Figure 4.

(A) Hysterosalpingography. Two Essure devices at both sides of the filled up with contrast-uterine cavity and the remaining coils (*) at the uterine cavity at the level of the uterine horn can be identified. (B) Hysteroscopy showing coils in the uterine horn.

(0.08MB).

The commonest cause of error when interpreting the hysterosalpingography is venous or lymphatic extravasation (Fig. 5).13 This finding usually uncommon in hysterosalpingography studies is significantly more common in Essure carrier-patients probably due to an increase of intrauterine pressure due to tube occlusion.14 What allows differential diagnosis with tube patency is not see the tubes at the same time we are seeing the myometrial vessels forming a network around the uterine cavity and the pelvic veins that are parauterine and pelvic tubular structure with a fast contrast clearance. On the contrary, the contrast in the peritoneal cavity present when the tubes are patent lasts longer.

Figure 5.

Hysterosalpingography. Left salpingectomy and right Essure in incorrect position (tube perforation) but without contrast passage to the tube. The contrast fills up the uterine cavity. Lineal fundus images indicating the passing of contrast to vessels of the myometrium (M) and parauterine serpiginose images, pelvic veins (V).

(0.1MB).

For the assessment of the Essure device we need to assess whether the position and tube occlusion are satisfactory (Table 1). Even though some authors categorize the result in different degrees for every parameter it can lead to confusion and this is why the categorization is not used systematically. The position is satisfactory (grade 2) (Fig. 6) when the microinsert crosses the utero-tubal junction <50% of the length of the interior component in the uterine cavity or an Essure device is located in the tube with the proximal end of the interior component inside the first 30mm of tube measured from the uterine horn. The position is considered unsatisfactory if the microinsert is very proximal with >50% of the length of the interior component in the uterine cavity (grade 1), and when the Essure device is distally located in the inside of the tube with the proximal end of the interior component >30mm from the uterine horn (grade 3). Even though the position is “not satisfactory” the Essure device can do its job causing tube occlusion.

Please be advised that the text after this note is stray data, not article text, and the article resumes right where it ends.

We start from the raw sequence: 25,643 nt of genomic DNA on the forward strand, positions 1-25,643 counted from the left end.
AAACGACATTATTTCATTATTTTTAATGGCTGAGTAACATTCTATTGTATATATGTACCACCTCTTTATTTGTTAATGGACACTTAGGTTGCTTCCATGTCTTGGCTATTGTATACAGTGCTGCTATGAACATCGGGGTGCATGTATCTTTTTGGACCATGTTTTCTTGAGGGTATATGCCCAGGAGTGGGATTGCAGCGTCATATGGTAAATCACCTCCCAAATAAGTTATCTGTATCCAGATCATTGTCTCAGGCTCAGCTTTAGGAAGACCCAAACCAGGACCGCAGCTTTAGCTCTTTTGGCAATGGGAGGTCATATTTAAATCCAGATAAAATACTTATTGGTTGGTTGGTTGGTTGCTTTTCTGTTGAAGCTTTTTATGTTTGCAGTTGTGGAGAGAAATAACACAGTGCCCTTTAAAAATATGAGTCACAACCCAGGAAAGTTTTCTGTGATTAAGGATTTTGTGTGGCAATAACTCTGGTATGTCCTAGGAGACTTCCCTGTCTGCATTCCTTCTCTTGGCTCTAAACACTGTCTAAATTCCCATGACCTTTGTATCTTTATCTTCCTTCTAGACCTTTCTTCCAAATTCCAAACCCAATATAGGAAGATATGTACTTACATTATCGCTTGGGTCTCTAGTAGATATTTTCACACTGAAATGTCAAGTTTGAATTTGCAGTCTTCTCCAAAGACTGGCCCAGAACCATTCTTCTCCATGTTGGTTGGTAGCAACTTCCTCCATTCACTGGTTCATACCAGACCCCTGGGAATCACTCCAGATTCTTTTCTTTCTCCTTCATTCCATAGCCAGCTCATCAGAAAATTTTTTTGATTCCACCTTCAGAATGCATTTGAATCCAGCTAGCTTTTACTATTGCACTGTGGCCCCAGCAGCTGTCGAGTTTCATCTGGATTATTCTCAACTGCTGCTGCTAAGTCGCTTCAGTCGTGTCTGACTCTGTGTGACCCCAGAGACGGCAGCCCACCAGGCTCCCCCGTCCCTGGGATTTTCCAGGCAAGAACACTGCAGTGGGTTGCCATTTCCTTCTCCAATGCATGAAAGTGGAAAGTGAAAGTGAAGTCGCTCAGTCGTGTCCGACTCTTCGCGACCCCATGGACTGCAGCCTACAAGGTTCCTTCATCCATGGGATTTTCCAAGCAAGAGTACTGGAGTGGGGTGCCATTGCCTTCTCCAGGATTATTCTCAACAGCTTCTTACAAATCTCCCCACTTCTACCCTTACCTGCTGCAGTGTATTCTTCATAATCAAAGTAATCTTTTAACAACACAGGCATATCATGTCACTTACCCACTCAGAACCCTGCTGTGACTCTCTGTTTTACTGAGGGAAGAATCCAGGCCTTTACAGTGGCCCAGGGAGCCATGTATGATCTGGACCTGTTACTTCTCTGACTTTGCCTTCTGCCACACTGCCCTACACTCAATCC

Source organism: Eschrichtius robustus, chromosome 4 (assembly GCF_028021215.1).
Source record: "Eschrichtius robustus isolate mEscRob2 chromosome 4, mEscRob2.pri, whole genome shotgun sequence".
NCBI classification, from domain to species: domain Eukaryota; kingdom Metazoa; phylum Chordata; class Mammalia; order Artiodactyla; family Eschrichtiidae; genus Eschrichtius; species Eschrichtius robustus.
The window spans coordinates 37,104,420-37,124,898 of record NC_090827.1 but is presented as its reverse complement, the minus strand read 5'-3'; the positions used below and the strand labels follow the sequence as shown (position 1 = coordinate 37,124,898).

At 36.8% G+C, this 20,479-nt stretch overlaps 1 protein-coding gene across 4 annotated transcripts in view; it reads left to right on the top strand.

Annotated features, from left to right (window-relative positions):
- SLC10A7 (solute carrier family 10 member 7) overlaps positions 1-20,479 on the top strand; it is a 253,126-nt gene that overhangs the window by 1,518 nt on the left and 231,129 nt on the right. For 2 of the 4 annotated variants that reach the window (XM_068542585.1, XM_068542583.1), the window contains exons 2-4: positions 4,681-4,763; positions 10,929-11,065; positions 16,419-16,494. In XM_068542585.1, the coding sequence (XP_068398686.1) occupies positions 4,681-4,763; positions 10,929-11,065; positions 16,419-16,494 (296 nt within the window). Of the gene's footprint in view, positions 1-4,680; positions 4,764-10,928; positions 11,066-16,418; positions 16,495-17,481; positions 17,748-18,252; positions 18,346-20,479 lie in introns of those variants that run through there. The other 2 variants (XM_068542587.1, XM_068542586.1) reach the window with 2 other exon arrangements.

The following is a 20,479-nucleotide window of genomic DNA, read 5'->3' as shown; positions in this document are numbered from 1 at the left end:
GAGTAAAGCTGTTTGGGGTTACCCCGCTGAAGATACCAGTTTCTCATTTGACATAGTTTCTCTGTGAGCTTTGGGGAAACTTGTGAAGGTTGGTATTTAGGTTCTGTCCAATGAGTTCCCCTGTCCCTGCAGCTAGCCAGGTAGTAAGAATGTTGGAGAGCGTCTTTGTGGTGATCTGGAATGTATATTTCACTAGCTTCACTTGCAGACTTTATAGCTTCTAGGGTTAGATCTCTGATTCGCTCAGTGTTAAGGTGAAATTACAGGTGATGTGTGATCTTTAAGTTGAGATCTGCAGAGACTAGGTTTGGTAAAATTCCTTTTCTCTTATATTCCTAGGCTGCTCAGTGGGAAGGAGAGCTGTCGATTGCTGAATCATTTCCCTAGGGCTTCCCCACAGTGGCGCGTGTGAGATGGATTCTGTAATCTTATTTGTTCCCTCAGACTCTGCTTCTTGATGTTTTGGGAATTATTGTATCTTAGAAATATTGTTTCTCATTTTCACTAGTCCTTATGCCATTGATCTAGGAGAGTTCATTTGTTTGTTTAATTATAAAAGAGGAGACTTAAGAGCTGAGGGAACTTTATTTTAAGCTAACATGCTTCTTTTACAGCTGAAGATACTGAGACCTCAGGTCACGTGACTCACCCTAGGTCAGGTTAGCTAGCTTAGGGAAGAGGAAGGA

Table 1.

Position and occlusion criteria of the Essure device.

  Grade 1  Grade 2  Grade 3 
Position  >50% of the Essure inside the uterine cavity  - Essure in the utero-tubal junction- Essure proximal end in the tube <30mm from the uterine horn  Essure proximal end in the tube >30mm from the uterine horn 
Tube occlusion  The tube is not filled up  The tube is filled up to the Essure  The distal tube is filled up to the Essure 

Satisfactory result: gray cells.

Figure 6.

Hysterosalpingography. Correct position of the Essure. The proximal region of the right device is located in the tube <30mm from the utero-tubal junction and the proximal region of the left device is located in the uterine horn.

(0.09MB).

Some authors distinguish three different degrees of occlusion.15 They talk about satisfactory occlusion if there is filling in the tube (grade 1), or if the tube is filled up but not beyond the Essure device (grade 2). The occlusion is not satisfactory (grade 3) if the tube is filled up distally to the Essure device or the contrast passes to the peritoneum indicative of Essure malfunction.

In sum the important thing here is to highlight in this article the existence of this device, its position with respect to the utero-tubal junction and most important of all whether the tube is patent.

Ultrasound

It allows us to determine the position of the Essure device but not tube occlusion. It can be performed at any time from the device insertion. Some authors claim that the 3D ultrasound performed 3 months after insertion is useful to establish the correct or incorrect position of the device saving the hysterosalpingography for cases of inconclusive ultrasound.16 In Europe it is generally accepted that the correct position shown through transvaginal ultrasound instead of hysterosalpingography is comparable in terms of safety since there are no differences in the rate of pregnancies published.5

The study is usually done in the luteal stage since the endometrium is visible and the utero-tubal junction can be easily identified.17 The devices can be seen as hyperecogenic lines at both ends of the uterine cavity (Fig. 7A). If they are not identified in the utero-tubal junction it is assumed that the position is incorrect due to distal migration in the tube or the uterine cavity; however since the tube is not usually seen the location of the Essure device cannot be determined with absolute certainty through the ultrasound.

Figure 7.

(A) Transabdominal uterine ultrasound. Hyperecogenic linear images (arrows) at both ends of the uterine cavity corresponding to two Essure devices in the utero-tubal junction. (B) CT with coronal reconstruction. The Essure (arrows) are structures with metal density at both ends of the uterine cavity. (C) Coronal T2-weighted FSE MRI. The signal void (arrow) characterizes the Essure in all sequences.

(0.16MB).
Computed tomography and magnetic resonance